Local businesses and organizations will be listed under the Norwich Marketplace, along with information about their products.
Calendars of events and other promotional information about the Greater Norwich area also will be provided.
Additionally, a number of basic business services will be available without charge as a result of the city’s contribution to the project. Plans are underway to encourage community groups to help expand the Norwich Marketplace concept.
Businesses and other community organizations who are interested in developing an even greater presence on the Internet will be able to do so at their own cost and be able to connect into the Norwich Marketplace.
Development of home pages, a graphical presentation on the Internet, along with subsidiary services, are expected to spawn new businesses and jobs in the area.
Residents with other on-line services, such as America OnLine and Compuserve, will be able to access them through the local node without paying existing telephone toll charges.
“This is an exciting project that puts Norwich in the forefront of today’s communications technology,” Biviano says. “This is the first time, to the best of our knowledge, that a community of our size has been involved in such a broad-based project.
“The benefits are vast, and many still are unknown as the technology expands on a daily basis. “But we are out in front from a local government, economic development, and educational perspective and want to retain this standing in the years ahead.”
* Project overview. The city is using $150,000 in Urban Development Action Grant loan repayment month to create the system as a community-service, public-benefit project. Another $50,000 has been set aside to finance future technologies.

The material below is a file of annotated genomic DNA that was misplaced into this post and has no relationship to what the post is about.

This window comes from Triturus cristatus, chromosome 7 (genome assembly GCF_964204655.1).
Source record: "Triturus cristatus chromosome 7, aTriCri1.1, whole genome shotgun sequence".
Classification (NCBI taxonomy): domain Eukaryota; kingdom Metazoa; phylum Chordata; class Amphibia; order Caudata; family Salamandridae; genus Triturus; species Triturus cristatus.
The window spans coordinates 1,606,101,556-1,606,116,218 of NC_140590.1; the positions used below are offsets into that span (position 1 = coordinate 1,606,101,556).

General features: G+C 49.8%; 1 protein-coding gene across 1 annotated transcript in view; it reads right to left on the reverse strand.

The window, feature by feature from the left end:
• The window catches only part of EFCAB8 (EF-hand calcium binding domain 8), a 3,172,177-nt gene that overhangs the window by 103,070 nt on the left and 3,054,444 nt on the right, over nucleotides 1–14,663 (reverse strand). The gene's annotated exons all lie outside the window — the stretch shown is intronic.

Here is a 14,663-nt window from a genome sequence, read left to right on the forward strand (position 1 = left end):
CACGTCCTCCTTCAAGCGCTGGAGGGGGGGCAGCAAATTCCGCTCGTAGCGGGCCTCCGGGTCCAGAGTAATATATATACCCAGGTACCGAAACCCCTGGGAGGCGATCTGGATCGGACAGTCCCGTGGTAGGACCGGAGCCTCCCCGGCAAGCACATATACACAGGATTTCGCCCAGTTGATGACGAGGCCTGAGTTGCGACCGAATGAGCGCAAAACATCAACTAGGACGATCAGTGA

* Cost of the service. A monthly fee of $19.95 provides unlimited access. There will be discounts for multiple-moth service. Home Page placement will cost $35, along with a monthly fee of $5 for up to five megabytes of memory storage on the system server. Users within the city and the Greater Norwich Economic Development Zone will get a 25 percent discount off these basic rates.
* System development. MCI Telecommunications and Citizens Telecom will provide the link the World Wide Web. The system will have broad capacity lines for system connection.
* Physical facilities. The Internet node and officers will be housed in the former Norwich Club property at 18 East Main Street, an historic landmark that was acquired, along with extensive parking and the neighboring Elks Lodge, by the city to aid in downtown revitalization efforts.
* Advantages to residents. The system is expected to aid in creation of jobs, allow persons living in a rural area to connect with high-tech businesses, enhance the educational levels of schoolchildren and adults, increase training opportunities for unemployed and displaced worker, acquaint for consumers with products, services and events available locally, increase business opportunities and provide entertainment for a wide range of community citizens.
* Internet location. The Internet address for the projects is http://norwich.net
Casey Jones is the principal of Business/government Services, Norwich, a municipal management consulting firm.